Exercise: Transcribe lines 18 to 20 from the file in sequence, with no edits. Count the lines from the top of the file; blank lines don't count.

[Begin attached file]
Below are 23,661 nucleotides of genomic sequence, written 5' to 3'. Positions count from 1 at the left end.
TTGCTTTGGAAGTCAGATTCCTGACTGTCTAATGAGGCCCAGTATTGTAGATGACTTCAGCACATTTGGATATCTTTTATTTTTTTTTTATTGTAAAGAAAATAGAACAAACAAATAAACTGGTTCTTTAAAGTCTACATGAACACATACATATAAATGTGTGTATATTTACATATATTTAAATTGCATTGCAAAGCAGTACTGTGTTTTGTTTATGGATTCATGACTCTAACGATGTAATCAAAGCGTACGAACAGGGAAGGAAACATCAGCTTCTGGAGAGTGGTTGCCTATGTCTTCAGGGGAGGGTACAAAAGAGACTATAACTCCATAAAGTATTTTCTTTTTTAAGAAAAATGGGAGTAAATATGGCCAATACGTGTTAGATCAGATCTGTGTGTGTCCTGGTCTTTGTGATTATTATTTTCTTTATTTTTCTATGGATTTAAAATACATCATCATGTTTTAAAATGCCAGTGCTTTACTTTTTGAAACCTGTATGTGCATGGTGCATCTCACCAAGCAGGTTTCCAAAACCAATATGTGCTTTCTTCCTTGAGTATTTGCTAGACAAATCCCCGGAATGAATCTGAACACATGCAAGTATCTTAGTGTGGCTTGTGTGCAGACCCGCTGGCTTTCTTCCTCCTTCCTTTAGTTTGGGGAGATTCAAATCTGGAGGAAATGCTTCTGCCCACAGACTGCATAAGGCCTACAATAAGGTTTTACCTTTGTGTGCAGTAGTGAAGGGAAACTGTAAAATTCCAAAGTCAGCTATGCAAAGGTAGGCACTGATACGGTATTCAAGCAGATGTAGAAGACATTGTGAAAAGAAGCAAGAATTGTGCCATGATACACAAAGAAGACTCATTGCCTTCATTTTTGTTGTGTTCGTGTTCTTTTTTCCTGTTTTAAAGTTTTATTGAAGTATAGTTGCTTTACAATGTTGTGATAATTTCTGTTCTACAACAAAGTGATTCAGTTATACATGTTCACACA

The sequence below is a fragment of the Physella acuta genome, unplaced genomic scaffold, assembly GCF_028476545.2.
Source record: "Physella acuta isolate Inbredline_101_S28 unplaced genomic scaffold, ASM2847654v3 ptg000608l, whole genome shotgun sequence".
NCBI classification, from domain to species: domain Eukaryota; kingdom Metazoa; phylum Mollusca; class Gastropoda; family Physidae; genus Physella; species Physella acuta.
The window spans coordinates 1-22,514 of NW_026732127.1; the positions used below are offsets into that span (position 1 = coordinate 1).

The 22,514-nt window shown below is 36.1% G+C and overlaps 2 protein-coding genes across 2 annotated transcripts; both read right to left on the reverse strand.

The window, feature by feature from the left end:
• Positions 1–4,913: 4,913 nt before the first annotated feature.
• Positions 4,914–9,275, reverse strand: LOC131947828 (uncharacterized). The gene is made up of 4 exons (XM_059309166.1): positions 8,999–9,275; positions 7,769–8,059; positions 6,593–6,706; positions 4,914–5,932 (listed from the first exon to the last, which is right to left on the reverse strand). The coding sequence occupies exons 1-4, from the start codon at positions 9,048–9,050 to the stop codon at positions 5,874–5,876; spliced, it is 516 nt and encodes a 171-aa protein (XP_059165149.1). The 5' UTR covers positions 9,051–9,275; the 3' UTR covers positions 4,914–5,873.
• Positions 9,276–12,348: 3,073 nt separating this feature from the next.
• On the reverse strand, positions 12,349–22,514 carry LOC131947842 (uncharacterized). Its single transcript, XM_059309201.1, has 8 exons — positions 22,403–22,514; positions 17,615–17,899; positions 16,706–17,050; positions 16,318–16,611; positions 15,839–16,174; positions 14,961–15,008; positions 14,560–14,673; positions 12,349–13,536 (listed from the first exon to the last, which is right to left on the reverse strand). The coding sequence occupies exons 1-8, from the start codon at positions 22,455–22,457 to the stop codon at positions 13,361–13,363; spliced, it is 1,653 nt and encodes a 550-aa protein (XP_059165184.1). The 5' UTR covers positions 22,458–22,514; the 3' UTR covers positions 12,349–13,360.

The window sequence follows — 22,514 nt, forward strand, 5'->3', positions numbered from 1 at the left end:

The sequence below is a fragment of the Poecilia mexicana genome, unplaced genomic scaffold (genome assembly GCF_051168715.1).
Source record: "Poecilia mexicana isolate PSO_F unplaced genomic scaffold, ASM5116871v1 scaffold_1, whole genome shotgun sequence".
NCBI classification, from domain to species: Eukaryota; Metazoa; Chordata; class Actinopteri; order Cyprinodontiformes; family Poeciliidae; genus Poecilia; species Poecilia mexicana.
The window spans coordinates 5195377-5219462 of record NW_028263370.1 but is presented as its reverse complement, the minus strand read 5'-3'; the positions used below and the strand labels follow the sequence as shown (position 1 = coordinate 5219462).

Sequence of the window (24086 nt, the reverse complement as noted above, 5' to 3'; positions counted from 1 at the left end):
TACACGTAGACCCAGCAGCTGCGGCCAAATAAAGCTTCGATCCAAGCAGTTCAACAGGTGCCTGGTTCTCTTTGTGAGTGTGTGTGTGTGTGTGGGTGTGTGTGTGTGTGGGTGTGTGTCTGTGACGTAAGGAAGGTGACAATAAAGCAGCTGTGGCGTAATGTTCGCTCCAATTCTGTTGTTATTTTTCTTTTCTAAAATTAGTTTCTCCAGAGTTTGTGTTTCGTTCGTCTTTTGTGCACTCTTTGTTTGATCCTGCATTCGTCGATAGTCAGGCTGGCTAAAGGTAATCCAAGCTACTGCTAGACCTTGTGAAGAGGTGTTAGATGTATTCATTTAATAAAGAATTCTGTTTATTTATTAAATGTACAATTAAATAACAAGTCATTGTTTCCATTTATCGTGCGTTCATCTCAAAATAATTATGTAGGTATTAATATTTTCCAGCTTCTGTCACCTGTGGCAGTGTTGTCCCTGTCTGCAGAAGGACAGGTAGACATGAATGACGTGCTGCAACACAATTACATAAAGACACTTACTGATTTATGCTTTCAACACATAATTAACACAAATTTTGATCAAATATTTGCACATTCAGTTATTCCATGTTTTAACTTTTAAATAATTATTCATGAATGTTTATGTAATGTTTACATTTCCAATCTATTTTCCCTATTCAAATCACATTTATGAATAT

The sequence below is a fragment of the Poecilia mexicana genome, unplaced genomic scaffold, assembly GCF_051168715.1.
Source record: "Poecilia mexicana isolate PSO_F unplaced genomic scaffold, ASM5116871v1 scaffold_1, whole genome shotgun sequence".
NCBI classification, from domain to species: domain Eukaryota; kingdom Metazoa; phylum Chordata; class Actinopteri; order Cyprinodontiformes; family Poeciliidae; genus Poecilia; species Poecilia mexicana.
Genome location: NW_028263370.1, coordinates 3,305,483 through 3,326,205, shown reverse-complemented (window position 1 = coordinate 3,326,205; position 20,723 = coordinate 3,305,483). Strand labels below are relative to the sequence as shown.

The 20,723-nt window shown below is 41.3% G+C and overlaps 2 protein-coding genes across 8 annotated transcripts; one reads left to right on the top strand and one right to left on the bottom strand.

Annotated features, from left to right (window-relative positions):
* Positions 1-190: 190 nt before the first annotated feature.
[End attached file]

Sequence of the window (24086 nt, the reverse complement as noted above, 5' to 3'; positions counted from 1 at the left end):
TACACGTAGACCCAGCAGCTGCGGCCAAATAAAGCTTCGATCCAAGCAGTTCAACAGGTGCCTGGTTCTCTTTGTGAGTGTGTGTGTGTGTGTGGGTGTGTGTGTGTGTGGGTGTGTGTCTGTGACGTAAGGAAGGTGACAATAAAGCAGCTGTGGCGTAATGTTCGCTCCAATTCTGTTGTTATTTTTCTTTTCTAAAATTAGTTTCTCCAGAGTTTGTGTTTCGTTCGTCTTTTGTGCACTCTTTGTTTGATCCTGCATTCGTCGATAGTCAGGCTGGCTAAAGGTAATCCAAGCTACTGCTAGACCTTGTGAAGAGGTGTTAGATGTATTCATTTAATAAAGAATTCTGTTTATTTATTAAATGTACAATTAAATAACAAGTCATTGTTTCCATTTATCGTGCGTTCATCTCAAAATAATTATGTAGGTATTAATATTTTCCAGCTTCTGTCACCTGTGGCAGTGTTGTCCCTGTCTGCAGAAGGACAGGTAGACATGAATGACGTGCTGCAACACAATTACATAAAGACACTTACTGATTTATGCTTTCAACACATAATTAACACAAATTTTGATCAAATATTTGCACATTCAGTTATTCCATGTTTTAACTTTTAAATAATTATTCATGAATGTTTATGTAATGTTTACATTTCCAATCTATTTTCCCTATTCAAATCACATTTATGAATAT

The sequence below is a fragment of the Poecilia mexicana genome, unplaced genomic scaffold, assembly GCF_051168715.1.